A brief but telling piece of legislation was put forward in Connecticut in January. Just three lines in length, the bill calls for any cosmetics in the state to “meet the chemical safety standards established by the European Union”.
The move, unlikely to be made law, is the latest signal of mounting anguish over the enfeebled regulation of everyday products in the US compared with European countries. Across a span of cosmetics, including makeup, toothpaste and shampoo, to items ranging from household cleaners to fruit juice to cheese, hundreds of potentially harmful ingredients banned in the EU are legally allowed in the US.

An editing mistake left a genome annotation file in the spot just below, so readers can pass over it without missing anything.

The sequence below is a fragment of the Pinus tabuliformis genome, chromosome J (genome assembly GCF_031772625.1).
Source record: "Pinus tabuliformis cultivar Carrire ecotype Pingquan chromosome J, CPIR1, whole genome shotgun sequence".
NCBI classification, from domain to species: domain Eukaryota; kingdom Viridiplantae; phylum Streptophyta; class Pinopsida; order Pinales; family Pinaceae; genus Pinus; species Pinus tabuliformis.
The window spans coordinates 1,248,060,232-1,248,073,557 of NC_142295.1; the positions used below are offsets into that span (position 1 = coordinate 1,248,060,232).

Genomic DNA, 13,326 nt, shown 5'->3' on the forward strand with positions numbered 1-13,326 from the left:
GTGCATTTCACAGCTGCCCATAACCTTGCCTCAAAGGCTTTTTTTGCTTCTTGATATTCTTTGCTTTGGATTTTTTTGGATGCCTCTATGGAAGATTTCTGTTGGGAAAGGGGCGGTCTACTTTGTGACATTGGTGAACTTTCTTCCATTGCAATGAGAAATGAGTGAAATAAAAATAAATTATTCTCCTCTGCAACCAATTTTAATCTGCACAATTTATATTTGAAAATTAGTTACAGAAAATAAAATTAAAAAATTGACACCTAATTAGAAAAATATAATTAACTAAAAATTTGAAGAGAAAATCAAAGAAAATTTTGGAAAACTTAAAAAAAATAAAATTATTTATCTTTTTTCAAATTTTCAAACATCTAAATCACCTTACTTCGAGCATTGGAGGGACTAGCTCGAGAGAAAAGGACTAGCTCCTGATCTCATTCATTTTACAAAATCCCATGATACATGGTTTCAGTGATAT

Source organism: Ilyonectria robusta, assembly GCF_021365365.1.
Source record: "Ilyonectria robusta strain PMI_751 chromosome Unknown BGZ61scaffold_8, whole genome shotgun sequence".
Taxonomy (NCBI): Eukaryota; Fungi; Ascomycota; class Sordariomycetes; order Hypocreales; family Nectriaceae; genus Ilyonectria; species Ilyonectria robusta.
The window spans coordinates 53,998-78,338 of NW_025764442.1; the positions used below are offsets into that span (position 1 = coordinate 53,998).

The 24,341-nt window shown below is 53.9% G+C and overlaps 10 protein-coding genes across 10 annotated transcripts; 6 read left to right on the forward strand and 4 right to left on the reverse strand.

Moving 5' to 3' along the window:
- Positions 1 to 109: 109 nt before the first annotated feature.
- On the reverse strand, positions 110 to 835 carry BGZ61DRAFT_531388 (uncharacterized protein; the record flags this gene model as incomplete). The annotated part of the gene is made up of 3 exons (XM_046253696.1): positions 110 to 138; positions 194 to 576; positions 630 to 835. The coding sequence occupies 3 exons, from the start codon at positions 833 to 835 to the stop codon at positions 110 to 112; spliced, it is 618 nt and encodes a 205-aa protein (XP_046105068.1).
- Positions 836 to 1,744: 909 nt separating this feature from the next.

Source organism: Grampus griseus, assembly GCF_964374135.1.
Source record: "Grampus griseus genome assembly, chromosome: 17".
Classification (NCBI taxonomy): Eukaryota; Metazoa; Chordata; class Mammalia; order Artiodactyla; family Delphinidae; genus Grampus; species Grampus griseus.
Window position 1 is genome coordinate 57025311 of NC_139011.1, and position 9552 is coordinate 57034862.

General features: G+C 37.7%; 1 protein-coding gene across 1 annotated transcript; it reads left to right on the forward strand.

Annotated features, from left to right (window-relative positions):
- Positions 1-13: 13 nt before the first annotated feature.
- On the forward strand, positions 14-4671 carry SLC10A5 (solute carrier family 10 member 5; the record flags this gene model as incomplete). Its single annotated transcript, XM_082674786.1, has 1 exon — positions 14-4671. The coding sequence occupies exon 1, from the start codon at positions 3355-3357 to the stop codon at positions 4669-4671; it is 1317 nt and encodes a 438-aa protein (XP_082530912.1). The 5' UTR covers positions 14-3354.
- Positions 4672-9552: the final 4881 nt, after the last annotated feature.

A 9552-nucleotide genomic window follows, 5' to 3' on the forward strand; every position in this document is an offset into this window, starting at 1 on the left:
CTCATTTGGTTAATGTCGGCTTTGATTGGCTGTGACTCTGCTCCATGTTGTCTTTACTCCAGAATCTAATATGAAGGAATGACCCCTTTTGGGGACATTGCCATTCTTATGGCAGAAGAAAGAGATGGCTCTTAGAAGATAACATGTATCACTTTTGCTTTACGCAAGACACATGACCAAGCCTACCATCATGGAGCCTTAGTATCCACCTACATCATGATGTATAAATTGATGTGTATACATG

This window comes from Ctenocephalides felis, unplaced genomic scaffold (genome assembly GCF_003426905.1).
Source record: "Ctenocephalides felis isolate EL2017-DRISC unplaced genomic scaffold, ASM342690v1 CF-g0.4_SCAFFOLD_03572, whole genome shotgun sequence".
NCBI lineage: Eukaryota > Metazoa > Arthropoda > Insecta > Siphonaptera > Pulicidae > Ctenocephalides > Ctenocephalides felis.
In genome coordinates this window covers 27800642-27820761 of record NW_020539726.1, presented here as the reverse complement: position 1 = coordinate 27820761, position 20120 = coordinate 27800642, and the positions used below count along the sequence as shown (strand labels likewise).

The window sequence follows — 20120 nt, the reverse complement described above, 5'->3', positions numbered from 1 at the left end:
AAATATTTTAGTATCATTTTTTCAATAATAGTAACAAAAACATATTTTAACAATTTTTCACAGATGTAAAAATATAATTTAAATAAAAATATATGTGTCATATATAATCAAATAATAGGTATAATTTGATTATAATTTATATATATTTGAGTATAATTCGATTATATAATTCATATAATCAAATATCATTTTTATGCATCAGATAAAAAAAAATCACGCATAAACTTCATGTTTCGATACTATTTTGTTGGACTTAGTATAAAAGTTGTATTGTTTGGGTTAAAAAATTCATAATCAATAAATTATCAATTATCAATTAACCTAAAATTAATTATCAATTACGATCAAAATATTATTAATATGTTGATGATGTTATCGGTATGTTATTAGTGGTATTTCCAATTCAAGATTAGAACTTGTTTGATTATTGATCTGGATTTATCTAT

“In the US it’s really a buyer beware situation,” said Janet Nudelman, director of the Campaign for Safe Cosmetics. “Cosmetics companies can use any raw material that they like and there’s no way to know if they are safe before they reach the shelves. The contrast with the EU is stark and troubling.”